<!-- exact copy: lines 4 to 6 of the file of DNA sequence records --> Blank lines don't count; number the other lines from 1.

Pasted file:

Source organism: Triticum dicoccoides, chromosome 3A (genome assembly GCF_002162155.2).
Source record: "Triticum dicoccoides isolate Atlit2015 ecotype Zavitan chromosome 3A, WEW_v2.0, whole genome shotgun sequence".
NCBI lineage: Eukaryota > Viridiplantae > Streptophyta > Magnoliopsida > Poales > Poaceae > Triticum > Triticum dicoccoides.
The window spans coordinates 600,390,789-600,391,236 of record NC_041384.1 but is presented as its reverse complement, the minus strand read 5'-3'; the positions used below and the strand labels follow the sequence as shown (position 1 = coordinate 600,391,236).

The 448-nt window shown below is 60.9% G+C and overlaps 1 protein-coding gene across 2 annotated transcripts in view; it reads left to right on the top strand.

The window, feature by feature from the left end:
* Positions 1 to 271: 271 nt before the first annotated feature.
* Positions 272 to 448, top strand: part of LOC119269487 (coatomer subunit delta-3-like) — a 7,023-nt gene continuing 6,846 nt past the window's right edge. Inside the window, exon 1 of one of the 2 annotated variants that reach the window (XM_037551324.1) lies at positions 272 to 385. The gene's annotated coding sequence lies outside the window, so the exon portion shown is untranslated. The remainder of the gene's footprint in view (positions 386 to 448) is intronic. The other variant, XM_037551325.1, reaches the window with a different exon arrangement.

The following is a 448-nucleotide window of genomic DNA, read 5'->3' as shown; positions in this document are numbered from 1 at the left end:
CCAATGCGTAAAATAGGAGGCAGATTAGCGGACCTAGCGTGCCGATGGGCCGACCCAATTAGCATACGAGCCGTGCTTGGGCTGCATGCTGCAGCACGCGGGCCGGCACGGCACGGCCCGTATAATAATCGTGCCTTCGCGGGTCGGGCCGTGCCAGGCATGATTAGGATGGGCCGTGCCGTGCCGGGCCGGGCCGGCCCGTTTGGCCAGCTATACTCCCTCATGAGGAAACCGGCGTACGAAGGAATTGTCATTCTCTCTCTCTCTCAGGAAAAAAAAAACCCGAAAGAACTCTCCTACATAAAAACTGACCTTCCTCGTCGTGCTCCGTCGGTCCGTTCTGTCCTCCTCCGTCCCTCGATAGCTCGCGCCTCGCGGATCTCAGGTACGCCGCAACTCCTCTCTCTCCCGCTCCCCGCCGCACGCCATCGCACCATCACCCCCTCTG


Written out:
The window spans coordinates 600,390,789-600,391,236 of record NC_041384.1 but is presented as its reverse complement, the minus strand read 5'-3'; the positions used below and the strand labels follow the sequence as shown (position 1 = coordinate 600,391,236).

The 448-nt window shown below is 60.9% G+C and overlaps 1 protein-coding gene across 2 annotated transcripts in view; it reads left to right on the top strand.

The window, feature by feature from the left end: